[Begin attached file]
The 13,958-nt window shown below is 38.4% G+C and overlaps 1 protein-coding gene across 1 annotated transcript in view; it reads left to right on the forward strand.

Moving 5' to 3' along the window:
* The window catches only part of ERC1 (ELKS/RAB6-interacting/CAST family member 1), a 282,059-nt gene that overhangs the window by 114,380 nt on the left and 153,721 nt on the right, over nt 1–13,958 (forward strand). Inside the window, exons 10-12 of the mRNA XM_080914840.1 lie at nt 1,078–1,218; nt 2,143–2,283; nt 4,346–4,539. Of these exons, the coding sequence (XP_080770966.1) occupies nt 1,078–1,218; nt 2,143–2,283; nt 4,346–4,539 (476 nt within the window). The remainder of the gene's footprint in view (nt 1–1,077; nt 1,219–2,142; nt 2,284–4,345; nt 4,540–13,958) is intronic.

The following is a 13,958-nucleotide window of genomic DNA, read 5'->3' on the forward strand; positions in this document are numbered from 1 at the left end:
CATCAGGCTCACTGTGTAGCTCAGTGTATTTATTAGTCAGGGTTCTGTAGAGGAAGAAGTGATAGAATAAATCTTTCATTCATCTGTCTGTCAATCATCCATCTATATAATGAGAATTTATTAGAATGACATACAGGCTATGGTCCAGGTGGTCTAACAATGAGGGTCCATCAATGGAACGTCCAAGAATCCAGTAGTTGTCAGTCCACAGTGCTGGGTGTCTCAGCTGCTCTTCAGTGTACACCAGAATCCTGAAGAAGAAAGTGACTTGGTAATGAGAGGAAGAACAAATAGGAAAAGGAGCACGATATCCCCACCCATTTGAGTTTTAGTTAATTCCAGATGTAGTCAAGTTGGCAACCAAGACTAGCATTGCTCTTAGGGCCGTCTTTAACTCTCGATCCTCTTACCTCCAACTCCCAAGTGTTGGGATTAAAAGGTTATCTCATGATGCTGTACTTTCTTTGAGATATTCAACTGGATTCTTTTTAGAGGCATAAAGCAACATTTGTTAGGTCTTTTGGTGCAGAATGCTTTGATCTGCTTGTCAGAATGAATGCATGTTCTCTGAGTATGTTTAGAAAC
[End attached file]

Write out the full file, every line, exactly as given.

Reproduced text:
The 13,958-nt window shown below is 38.4% G+C and overlaps 1 protein-coding gene across 1 annotated transcript in view; it reads left to right on the forward strand.

Moving 5' to 3' along the window:
* The window catches only part of ERC1 (ELKS/RAB6-interacting/CAST family member 1), a 282,059-nt gene that overhangs the window by 114,380 nt on the left and 153,721 nt on the right, over nt 1–13,958 (forward strand). Inside the window, exons 10-12 of the mRNA XM_080914840.1 lie at nt 1,078–1,218; nt 2,143–2,283; nt 4,346–4,539. Of these exons, the coding sequence (XP_080770966.1) occupies nt 1,078–1,218; nt 2,143–2,283; nt 4,346–4,539 (476 nt within the window). The remainder of the gene's footprint in view (nt 1–1,077; nt 1,219–2,142; nt 2,284–4,345; nt 4,540–13,958) is intronic.

The following is a 13,958-nucleotide window of genomic DNA, read 5'->3' on the forward strand; positions in this document are numbered from 1 at the left end:
CATCAGGCTCACTGTGTAGCTCAGTGTATTTATTAGTCAGGGTTCTGTAGAGGAAGAAGTGATAGAATAAATCTTTCATTCATCTGTCTGTCAATCATCCATCTATATAATGAGAATTTATTAGAATGACATACAGGCTATGGTCCAGGTGGTCTAACAATGAGGGTCCATCAATGGAACGTCCAAGAATCCAGTAGTTGTCAGTCCACAGTGCTGGGTGTCTCAGCTGCTCTTCAGTGTACACCAGAATCCTGAAGAAGAAAGTGACTTGGTAATGAGAGGAAGAACAAATAGGAAAAGGAGCACGATATCCCCACCCATTTGAGTTTTAGTTAATTCCAGATGTAGTCAAGTTGGCAACCAAGACTAGCATTGCTCTTAGGGCCGTCTTTAACTCTCGATCCTCTTACCTCCAACTCCCAAGTGTTGGGATTAAAAGGTTATCTCATGATGCTGTACTTTCTTTGAGATATTCAACTGGATTCTTTTTAGAGGCATAAAGCAACATTTGTTAGGTCTTTTGGTGCAGAATGCTTTGATCTGCTTGTCAGAATGAATGCATGTTCTCTGAGTATGTTTAGAAAC